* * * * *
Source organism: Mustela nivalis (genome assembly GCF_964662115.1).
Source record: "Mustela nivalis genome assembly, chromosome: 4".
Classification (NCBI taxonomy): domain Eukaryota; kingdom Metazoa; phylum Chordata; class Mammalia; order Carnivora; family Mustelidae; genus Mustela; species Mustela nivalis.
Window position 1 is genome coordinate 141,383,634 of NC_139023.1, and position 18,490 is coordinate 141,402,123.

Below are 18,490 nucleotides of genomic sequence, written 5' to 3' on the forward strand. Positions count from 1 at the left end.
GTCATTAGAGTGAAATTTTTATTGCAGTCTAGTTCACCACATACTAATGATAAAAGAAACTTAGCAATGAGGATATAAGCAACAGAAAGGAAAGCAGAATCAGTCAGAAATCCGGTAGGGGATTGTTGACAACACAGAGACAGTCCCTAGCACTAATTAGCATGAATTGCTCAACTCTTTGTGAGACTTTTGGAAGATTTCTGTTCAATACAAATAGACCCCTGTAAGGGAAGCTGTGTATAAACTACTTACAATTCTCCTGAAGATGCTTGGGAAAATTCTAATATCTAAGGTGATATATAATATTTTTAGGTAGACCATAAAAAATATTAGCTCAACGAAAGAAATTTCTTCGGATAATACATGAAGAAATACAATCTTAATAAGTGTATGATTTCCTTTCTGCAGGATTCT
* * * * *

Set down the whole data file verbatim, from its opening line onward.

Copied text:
Source organism: Mustela nivalis (genome assembly GCF_964662115.1).
Source record: "Mustela nivalis genome assembly, chromosome: 4".
Classification (NCBI taxonomy): domain Eukaryota; kingdom Metazoa; phylum Chordata; class Mammalia; order Carnivora; family Mustelidae; genus Mustela; species Mustela nivalis.
Window position 1 is genome coordinate 141,383,634 of NC_139023.1, and position 18,490 is coordinate 141,402,123.

Below are 18,490 nucleotides of genomic sequence, written 5' to 3' on the forward strand. Positions count from 1 at the left end.
GTCATTAGAGTGAAATTTTTATTGCAGTCTAGTTCACCACATACTAATGATAAAAGAAACTTAGCAATGAGGATATAAGCAACAGAAAGGAAAGCAGAATCAGTCAGAAATCCGGTAGGGGATTGTTGACAACACAGAGACAGTCCCTAGCACTAATTAGCATGAATTGCTCAACTCTTTGTGAGACTTTTGGAAGATTTCTGTTCAATACAAATAGACCCCTGTAAGGGAAGCTGTGTATAAACTACTTACAATTCTCCTGAAGATGCTTGGGAAAATTCTAATATCTAAGGTGATATATAATATTTTTAGGTAGACCATAAAAAATATTAGCTCAACGAAAGAAATTTCTTCGGATAATACATGAAGAAATACAATCTTAATAAGTGTATGATTTCCTTTCTGCAGGATTCT